Monday, May 15, 2017

Will the Purple Line die, too?

You are confused about Maryland's transit policies? You saw Governor Hogan and Secretary Rahn describe the Baltimore Red Line as a boondoggle and took the project off the table in spite of promised federal funding and over a quarter billion in engineering cost that had gone into it in an over 10 year planning period? You who saw the State chop its contributions to the DC area Purple Line to a fraction of its original size? You saw the Governor bash federal judges for not accelerating his finding about the Purple Line? This article will try to explain.
Proposed Purple Line Bethesda Station rendering
The Purple Line is a light-rail line which will circle and connect the region’s core communities inside the Capital Beltway, linking the spokes of the Metrorail system and connecting to Amtrak and MARC.The 16-mile light rail line will connect Bethesda in Montgomery County to New Carrollton in Prince George’s County, with intermediate stops in Chevy Chase, Silver Spring, Takoma Park, Langley Park, Riverdale, and the University of Maryland. Nearly half of the cost will be provided by a $874.6 million TIFIA loan from USDOT. It is one of the largest public-private partnerships in American history at $1.99 billion.(Coalition for Smarter Growth)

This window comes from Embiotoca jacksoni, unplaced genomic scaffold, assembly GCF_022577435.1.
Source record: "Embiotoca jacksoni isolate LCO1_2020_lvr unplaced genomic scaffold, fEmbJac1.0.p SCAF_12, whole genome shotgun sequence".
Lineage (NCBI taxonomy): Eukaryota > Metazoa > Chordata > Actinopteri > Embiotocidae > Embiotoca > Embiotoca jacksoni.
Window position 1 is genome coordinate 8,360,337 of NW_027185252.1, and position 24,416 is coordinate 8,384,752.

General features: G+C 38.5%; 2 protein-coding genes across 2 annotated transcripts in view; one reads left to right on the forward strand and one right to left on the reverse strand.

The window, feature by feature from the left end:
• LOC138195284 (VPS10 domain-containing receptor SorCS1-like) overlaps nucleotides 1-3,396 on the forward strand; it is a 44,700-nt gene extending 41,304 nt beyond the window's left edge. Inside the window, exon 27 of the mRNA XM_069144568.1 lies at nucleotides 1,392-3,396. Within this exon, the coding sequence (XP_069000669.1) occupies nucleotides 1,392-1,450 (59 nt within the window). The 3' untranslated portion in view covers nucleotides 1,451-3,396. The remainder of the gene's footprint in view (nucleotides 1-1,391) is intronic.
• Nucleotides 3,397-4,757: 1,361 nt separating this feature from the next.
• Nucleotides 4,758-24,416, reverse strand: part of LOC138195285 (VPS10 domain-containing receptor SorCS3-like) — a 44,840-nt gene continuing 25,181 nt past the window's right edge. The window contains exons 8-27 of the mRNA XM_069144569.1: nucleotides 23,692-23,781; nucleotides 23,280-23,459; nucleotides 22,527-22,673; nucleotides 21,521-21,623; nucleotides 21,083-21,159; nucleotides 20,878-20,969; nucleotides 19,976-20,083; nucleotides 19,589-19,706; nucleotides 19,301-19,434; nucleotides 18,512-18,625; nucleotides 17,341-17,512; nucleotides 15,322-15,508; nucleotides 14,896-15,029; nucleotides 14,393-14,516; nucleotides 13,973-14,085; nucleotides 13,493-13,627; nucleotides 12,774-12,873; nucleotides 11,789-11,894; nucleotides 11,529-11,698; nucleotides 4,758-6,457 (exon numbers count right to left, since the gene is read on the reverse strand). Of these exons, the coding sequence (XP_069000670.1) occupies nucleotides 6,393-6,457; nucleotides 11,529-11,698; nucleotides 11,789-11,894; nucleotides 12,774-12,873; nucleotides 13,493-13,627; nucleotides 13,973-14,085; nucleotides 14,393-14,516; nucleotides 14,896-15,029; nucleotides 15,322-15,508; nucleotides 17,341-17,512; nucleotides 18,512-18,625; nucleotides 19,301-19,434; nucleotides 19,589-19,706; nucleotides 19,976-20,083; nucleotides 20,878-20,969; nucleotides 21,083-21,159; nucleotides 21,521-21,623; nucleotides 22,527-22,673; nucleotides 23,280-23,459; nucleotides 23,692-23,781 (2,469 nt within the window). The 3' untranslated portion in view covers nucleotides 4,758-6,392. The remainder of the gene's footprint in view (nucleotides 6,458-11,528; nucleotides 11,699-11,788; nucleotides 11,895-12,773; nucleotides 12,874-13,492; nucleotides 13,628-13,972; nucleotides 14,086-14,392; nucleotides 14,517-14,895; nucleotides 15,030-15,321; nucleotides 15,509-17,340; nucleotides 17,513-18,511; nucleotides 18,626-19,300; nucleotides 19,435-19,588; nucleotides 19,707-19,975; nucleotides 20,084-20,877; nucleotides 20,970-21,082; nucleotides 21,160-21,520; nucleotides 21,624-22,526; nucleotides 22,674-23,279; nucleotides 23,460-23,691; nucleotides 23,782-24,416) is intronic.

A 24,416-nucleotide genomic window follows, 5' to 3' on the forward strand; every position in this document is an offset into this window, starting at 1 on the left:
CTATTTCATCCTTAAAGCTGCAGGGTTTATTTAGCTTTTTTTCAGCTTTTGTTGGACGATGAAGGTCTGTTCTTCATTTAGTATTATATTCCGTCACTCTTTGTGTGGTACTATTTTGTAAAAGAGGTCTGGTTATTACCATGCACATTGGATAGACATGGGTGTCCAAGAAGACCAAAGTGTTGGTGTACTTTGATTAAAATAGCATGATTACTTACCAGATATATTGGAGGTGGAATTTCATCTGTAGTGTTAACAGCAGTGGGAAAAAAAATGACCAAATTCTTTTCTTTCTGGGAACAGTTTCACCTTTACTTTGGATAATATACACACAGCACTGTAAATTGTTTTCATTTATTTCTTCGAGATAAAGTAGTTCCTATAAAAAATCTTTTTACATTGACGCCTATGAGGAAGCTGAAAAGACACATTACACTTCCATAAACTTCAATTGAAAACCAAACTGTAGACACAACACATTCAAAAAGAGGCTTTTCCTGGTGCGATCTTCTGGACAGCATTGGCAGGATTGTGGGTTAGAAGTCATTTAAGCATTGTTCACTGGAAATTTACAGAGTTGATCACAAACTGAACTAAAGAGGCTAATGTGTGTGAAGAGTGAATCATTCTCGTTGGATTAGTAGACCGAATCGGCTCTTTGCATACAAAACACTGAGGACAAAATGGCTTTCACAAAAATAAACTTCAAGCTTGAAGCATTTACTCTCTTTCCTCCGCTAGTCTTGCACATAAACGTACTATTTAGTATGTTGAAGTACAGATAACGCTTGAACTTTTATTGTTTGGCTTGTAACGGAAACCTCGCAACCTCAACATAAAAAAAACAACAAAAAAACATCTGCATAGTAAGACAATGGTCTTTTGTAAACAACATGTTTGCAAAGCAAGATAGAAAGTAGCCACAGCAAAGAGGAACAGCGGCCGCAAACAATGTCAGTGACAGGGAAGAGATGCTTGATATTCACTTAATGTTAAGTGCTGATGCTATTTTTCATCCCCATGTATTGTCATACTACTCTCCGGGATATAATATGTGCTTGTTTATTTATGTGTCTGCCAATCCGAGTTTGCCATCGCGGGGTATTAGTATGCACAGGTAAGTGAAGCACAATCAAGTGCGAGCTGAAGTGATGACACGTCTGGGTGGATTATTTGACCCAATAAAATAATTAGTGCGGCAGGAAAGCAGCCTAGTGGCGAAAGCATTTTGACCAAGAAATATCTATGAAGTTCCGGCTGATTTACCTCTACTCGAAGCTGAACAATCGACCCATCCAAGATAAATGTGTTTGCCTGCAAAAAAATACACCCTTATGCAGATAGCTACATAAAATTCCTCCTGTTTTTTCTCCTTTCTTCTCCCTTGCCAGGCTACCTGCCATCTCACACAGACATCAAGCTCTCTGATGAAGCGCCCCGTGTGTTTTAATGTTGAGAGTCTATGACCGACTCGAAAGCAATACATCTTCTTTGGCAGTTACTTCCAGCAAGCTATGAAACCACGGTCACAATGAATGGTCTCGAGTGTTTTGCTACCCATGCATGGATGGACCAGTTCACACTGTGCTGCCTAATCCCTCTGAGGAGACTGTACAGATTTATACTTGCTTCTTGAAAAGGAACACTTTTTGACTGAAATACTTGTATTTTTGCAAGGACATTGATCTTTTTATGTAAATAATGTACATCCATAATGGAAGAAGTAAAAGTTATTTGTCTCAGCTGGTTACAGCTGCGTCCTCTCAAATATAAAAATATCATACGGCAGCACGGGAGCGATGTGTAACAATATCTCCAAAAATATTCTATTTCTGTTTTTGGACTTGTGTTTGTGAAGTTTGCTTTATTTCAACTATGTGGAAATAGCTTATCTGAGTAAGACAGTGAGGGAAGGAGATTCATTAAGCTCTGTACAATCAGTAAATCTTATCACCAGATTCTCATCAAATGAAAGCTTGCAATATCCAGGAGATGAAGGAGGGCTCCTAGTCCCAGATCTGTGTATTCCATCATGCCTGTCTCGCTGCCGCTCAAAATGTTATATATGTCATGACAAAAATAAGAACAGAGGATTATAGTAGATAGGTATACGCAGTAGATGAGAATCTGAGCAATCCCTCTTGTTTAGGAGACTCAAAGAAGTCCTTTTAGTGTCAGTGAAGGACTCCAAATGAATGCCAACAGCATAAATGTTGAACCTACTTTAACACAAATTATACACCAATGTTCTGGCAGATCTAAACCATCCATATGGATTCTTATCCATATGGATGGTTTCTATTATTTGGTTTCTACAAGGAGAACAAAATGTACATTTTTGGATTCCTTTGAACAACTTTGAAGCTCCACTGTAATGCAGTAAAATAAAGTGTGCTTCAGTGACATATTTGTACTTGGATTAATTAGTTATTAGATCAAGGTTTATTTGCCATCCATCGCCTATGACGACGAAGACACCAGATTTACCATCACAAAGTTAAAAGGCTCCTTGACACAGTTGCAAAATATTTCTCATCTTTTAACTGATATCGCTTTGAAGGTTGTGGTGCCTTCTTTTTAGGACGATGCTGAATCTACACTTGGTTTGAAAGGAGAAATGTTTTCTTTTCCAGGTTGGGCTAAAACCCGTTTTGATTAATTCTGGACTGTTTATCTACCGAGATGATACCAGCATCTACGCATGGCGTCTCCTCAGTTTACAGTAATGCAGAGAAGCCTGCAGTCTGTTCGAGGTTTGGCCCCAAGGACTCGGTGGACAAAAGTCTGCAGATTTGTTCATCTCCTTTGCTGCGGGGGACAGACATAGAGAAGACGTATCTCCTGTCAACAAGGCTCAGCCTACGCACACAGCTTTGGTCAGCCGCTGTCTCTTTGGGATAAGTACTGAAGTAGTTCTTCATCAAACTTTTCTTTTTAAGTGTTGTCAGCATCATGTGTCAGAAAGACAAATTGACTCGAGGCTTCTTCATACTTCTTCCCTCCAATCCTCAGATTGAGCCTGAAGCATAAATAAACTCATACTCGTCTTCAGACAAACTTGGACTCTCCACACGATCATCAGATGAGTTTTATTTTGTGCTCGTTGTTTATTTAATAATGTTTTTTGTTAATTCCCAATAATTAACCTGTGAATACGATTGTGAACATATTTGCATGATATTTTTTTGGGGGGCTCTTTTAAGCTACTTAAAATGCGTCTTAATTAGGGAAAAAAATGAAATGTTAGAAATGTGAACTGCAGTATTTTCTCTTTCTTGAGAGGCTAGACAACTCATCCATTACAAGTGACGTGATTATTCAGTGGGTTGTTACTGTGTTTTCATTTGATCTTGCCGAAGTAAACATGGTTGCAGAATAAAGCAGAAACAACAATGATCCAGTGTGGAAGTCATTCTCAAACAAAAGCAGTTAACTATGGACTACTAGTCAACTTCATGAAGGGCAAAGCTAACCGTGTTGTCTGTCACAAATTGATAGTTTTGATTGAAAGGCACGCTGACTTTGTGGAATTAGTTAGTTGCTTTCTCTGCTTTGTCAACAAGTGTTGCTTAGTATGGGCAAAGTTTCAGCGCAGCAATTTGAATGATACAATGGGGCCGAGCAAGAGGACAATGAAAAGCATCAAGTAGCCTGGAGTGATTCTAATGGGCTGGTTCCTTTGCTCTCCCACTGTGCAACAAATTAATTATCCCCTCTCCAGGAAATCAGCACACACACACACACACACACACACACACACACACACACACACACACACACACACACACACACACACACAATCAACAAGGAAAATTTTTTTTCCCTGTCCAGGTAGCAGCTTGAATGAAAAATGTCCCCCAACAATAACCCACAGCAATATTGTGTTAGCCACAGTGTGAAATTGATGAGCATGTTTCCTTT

Amazingly the same two officials now speak up forcefully for the Washington area Purple Line. In a letter to Maryland's Attorney Brian Frosh: [We]“have both concluded that it is necessary, on behalf of the citizens of Maryland, to take action to force U.S. District Court Judge Richard Leon to make a decision in the Purple Line litigation pending before him.”  The Governor then stepped up his pro-transit rhetoric by accusing a federal judge of being partial because of his residence and his wife. The Washington Post quoted Hogan:
“We made the decision to move forward. . . . we committed the funding. Now there’s a judge who happens to live at the country club that the thing runs through that’s making the decision to hold it up. ...Right now, even with federal funding, we can’t move forward because of a judge who lives at Chevy Chase Country Club.”
Washington Rail Plan with circumferential Purple Line